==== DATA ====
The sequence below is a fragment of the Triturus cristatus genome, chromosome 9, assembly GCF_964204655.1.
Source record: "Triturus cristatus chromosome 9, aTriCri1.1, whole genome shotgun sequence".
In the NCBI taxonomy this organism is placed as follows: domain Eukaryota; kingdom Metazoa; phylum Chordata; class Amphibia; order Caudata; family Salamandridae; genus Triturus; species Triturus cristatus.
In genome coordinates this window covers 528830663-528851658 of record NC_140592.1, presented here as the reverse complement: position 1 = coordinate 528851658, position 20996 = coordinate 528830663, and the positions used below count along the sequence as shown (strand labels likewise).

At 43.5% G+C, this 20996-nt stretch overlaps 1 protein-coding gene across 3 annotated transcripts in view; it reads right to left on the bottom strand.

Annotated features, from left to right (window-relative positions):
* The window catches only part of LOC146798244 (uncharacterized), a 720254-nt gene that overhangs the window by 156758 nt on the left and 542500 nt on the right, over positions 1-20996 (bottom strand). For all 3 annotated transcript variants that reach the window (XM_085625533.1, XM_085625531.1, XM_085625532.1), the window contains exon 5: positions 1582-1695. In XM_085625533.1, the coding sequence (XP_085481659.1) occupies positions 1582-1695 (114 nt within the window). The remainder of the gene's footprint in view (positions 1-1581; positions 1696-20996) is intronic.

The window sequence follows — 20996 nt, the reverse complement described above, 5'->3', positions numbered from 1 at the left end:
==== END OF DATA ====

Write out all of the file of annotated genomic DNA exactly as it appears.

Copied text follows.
The sequence below is a fragment of the Triturus cristatus genome, chromosome 9, assembly GCF_964204655.1.
Source record: "Triturus cristatus chromosome 9, aTriCri1.1, whole genome shotgun sequence".
In the NCBI taxonomy this organism is placed as follows: domain Eukaryota; kingdom Metazoa; phylum Chordata; class Amphibia; order Caudata; family Salamandridae; genus Triturus; species Triturus cristatus.
In genome coordinates this window covers 528830663-528851658 of record NC_140592.1, presented here as the reverse complement: position 1 = coordinate 528851658, position 20996 = coordinate 528830663, and the positions used below count along the sequence as shown (strand labels likewise).

At 43.5% G+C, this 20996-nt stretch overlaps 1 protein-coding gene across 3 annotated transcripts in view; it reads right to left on the bottom strand.

Annotated features, from left to right (window-relative positions):
* The window catches only part of LOC146798244 (uncharacterized), a 720254-nt gene that overhangs the window by 156758 nt on the left and 542500 nt on the right, over positions 1-20996 (bottom strand). For all 3 annotated transcript variants that reach the window (XM_085625533.1, XM_085625531.1, XM_085625532.1), the window contains exon 5: positions 1582-1695. In XM_085625533.1, the coding sequence (XP_085481659.1) occupies positions 1582-1695 (114 nt within the window). The remainder of the gene's footprint in view (positions 1-1581; positions 1696-20996) is intronic.

The window sequence follows — 20996 nt, the reverse complement described above, 5'->3', positions numbered from 1 at the left end: